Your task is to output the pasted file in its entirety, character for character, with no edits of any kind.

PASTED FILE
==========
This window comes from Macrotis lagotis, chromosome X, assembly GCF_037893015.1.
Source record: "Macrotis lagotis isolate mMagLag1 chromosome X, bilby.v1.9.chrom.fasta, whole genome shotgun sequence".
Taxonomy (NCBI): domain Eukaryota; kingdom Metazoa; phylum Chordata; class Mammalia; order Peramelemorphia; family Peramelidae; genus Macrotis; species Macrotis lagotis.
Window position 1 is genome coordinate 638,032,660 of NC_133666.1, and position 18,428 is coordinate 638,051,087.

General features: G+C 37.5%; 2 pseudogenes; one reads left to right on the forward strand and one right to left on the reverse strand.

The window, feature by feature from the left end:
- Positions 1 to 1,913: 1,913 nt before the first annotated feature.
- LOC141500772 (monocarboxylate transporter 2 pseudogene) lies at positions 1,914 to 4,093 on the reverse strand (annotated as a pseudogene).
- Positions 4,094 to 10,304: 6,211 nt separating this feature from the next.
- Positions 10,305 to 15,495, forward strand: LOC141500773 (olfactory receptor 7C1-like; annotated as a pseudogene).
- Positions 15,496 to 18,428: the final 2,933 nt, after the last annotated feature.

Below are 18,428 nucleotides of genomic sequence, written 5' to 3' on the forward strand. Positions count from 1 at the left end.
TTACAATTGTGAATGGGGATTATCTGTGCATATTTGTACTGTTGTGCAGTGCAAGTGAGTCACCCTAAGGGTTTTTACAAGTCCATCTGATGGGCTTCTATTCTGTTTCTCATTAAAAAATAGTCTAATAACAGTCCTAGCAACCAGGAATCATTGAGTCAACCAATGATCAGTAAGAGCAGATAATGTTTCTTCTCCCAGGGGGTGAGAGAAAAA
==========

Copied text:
This window comes from Macrotis lagotis, chromosome X, assembly GCF_037893015.1.
Source record: "Macrotis lagotis isolate mMagLag1 chromosome X, bilby.v1.9.chrom.fasta, whole genome shotgun sequence".
Taxonomy (NCBI): domain Eukaryota; kingdom Metazoa; phylum Chordata; class Mammalia; order Peramelemorphia; family Peramelidae; genus Macrotis; species Macrotis lagotis.
Window position 1 is genome coordinate 638,032,660 of NC_133666.1, and position 18,428 is coordinate 638,051,087.

General features: G+C 37.5%; 2 pseudogenes; one reads left to right on the forward strand and one right to left on the reverse strand.

The window, feature by feature from the left end:
- Positions 1 to 1,913: 1,913 nt before the first annotated feature.
- LOC141500772 (monocarboxylate transporter 2 pseudogene) lies at positions 1,914 to 4,093 on the reverse strand (annotated as a pseudogene).
- Positions 4,094 to 10,304: 6,211 nt separating this feature from the next.
- Positions 10,305 to 15,495, forward strand: LOC141500773 (olfactory receptor 7C1-like; annotated as a pseudogene).
- Positions 15,496 to 18,428: the final 2,933 nt, after the last annotated feature.

Below are 18,428 nucleotides of genomic sequence, written 5' to 3' on the forward strand. Positions count from 1 at the left end.
TTACAATTGTGAATGGGGATTATCTGTGCATATTTGTACTGTTGTGCAGTGCAAGTGAGTCACCCTAAGGGTTTTTACAAGTCCATCTGATGGGCTTCTATTCTGTTTCTCATTAAAAAATAGTCTAATAACAGTCCTAGCAACCAGGAATCATTGAGTCAACCAATGATCAGTAAGAGCAGATAATGTTTCTTCTCCCAGGGGGTGAGAGAAAAA